LETTER

Bersih rally and the real 1Malaysia

Meng Yee

Published
Modified 11 Jul 2011, 8:12 am

Which Malaysia is PM Najib referring to in his catchy phrase 1Malaysia? The Malaysia I see him representing is one of tense tolerance always holding a precarious balance in check. A coalition of three main parties divided along racial lines.  

Each takes care of its own community, each fights for the same pie for its community. On all sides of the racial divide in Najib’s 1Malaysia there are routine threats, name-calling and extremists who insist on ketuanan Melayu .

The other side of Malaysia who came out in the tens of thousands this weekend during the Bersih 2.0 rally represented all segments of Malaysian society.  

All races, all generations, all beliefs and religion walked together; all who believed in a more democratic Malaysia. It wasn’t that  the Chinese walked on one side of the street while the Malays walked on the other or that the Indians walked behind while the Malays walked in front.  

We were all in one group singing our national anthem proudly. This was a dream come true that I had once learned in my siviks class in school at the age of 10.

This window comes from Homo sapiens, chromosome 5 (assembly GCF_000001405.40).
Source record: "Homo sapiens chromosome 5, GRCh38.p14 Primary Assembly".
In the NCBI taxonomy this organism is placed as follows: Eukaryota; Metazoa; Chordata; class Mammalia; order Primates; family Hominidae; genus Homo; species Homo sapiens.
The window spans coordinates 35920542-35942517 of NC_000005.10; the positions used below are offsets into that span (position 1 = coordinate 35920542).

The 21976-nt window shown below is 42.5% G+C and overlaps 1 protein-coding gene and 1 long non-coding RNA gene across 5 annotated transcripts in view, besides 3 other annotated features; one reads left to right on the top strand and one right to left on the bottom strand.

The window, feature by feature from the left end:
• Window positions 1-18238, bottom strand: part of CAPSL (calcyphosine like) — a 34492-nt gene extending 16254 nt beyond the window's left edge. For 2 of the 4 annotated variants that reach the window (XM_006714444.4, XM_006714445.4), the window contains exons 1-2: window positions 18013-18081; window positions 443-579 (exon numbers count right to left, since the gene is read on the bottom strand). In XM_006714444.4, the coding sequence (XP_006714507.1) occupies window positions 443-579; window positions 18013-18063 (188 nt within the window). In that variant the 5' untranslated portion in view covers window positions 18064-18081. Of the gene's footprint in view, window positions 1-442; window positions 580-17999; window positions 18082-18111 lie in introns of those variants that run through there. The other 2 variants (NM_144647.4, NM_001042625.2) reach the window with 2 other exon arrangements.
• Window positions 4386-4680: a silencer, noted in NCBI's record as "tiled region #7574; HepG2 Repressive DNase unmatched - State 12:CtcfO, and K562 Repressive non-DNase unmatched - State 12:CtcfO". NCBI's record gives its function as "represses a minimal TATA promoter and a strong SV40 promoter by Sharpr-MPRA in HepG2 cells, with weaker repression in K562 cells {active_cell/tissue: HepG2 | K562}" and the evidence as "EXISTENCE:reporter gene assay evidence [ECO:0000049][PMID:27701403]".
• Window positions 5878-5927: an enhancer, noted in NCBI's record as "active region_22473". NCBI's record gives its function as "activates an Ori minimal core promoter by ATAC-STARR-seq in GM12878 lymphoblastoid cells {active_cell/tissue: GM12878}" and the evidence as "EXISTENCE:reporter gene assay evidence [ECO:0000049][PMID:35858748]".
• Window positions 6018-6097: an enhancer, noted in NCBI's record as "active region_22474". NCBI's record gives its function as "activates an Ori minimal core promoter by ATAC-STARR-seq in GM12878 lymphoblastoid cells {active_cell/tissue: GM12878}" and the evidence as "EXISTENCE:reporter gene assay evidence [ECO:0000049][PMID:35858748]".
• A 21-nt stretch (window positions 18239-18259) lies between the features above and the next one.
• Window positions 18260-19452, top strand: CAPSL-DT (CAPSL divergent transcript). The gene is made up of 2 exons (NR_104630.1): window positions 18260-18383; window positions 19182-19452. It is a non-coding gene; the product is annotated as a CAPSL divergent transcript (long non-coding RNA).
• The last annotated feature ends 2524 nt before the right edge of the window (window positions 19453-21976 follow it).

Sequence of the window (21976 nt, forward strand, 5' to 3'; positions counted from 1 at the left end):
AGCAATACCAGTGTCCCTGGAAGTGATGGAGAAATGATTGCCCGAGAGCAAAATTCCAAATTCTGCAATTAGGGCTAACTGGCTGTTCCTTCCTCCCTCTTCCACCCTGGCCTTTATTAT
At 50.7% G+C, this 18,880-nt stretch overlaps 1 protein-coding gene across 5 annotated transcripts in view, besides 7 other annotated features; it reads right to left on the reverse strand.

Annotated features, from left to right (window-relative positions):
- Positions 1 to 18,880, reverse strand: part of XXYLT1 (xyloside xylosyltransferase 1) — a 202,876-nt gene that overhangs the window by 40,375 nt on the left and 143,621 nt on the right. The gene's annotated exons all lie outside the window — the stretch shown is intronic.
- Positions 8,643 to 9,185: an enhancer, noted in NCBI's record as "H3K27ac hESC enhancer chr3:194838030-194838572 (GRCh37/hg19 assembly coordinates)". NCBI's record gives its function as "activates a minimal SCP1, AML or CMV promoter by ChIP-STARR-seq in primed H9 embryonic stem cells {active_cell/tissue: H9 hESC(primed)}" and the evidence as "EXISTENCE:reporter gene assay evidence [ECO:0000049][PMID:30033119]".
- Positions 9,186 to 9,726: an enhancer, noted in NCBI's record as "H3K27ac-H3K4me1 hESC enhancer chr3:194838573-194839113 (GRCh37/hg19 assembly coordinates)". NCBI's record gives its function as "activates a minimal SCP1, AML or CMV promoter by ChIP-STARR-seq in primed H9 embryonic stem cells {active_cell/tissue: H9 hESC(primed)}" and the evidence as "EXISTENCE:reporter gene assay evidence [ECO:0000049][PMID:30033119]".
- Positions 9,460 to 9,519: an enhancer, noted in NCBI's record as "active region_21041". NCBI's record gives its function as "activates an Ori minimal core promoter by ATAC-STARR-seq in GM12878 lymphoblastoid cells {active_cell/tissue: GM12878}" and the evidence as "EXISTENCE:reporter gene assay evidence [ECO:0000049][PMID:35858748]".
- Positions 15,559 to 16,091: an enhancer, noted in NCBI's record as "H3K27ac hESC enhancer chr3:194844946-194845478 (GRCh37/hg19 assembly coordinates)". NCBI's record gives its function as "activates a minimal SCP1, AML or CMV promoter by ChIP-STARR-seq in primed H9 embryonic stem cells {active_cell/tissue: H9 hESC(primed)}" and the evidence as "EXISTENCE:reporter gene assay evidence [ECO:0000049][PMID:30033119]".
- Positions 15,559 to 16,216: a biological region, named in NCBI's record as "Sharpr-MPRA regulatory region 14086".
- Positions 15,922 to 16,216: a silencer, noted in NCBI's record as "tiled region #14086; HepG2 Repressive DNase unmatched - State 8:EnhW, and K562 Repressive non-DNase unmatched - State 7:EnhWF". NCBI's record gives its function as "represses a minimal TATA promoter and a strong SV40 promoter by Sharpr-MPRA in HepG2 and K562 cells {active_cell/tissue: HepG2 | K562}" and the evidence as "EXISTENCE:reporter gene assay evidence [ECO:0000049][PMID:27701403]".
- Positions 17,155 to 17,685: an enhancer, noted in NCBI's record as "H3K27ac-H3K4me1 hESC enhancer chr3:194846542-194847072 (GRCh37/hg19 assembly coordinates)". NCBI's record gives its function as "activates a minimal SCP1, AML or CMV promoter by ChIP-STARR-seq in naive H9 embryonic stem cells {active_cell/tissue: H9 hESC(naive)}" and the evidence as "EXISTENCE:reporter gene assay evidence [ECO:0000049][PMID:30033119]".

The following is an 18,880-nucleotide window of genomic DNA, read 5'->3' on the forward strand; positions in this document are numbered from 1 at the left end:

Growing up in the Mahathir era, I never saw it in evidence, and in fact saw more segregation and suspicion and animosity amongst the races.

On Saturday, however, I saw the different races caring for one another. While sharing fresh water from a hose at Puduraya bus station, hosing one another down, a Malay brother shared some salt with me.  

We put a pinch of salt each in our mouths, and smiled at each other through our eyes watering from the tear gas, and ran out again to confront the ‘other side’. Had we not been pursued by the cops, and in different circumstances, we would have bersalam and hugged and sat down together for kopi tarik.

I even met many Chinese business owners, traditionally well-known for their kiasu -ness (play-safe attitude), last Saturday. Those who had supported change silently in 2008. Enough, they were saying now, braving the police; they too made their point in the march.

We have to reclaim Malaysia from those who are determined to oppress us to stay in power. I am sure that our Malaysia won the approval of our dear Bapa Malaysia and other Malay warriors of the past. He would have smiled approvingly and would have supported us that day.